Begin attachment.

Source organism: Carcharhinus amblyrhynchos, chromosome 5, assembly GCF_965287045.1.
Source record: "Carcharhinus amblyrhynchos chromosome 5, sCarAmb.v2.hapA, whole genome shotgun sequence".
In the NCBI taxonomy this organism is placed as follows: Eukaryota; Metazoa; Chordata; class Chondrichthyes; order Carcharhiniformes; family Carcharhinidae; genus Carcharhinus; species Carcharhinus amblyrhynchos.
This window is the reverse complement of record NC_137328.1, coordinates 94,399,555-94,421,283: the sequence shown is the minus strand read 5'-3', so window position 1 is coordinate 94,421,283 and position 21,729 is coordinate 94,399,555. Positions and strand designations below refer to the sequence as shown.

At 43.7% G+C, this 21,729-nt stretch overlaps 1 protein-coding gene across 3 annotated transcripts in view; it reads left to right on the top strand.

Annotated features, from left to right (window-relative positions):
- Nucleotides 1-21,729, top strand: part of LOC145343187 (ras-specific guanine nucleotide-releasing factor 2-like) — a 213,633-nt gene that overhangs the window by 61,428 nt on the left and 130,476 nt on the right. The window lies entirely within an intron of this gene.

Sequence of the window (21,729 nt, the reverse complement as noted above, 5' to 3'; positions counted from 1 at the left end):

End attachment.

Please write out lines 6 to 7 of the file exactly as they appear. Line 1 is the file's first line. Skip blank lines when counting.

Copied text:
Annotated features, from left to right (window-relative positions):
- Nucleotides 1-21,729, top strand: part of LOC145343187 (ras-specific guanine nucleotide-releasing factor 2-like) — a 213,633-nt gene that overhangs the window by 61,428 nt on the left and 130,476 nt on the right. The window lies entirely within an intron of this gene.